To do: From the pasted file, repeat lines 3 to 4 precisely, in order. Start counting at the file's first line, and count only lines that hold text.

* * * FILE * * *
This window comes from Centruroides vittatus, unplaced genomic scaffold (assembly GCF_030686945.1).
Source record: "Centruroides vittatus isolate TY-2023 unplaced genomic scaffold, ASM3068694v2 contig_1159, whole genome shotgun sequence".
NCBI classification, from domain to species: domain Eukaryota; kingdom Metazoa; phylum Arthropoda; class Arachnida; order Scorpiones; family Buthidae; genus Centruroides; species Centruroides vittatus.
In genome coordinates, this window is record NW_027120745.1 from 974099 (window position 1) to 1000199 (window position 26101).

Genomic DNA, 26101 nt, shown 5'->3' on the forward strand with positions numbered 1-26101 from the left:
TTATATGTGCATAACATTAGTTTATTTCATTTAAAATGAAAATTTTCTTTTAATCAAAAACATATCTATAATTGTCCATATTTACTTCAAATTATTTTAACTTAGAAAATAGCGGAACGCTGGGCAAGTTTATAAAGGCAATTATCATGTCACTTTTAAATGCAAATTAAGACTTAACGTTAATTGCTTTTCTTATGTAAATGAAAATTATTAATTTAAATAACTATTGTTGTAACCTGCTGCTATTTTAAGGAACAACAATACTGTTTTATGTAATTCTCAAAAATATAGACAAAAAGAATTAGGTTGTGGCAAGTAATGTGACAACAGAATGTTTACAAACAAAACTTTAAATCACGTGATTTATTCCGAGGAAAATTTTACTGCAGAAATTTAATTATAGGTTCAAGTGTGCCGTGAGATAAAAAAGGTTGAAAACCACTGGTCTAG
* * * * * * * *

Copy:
NCBI classification, from domain to species: domain Eukaryota; kingdom Metazoa; phylum Arthropoda; class Arachnida; order Scorpiones; family Buthidae; genus Centruroides; species Centruroides vittatus.
In genome coordinates, this window is record NW_027120745.1 from 974099 (window position 1) to 1000199 (window position 26101).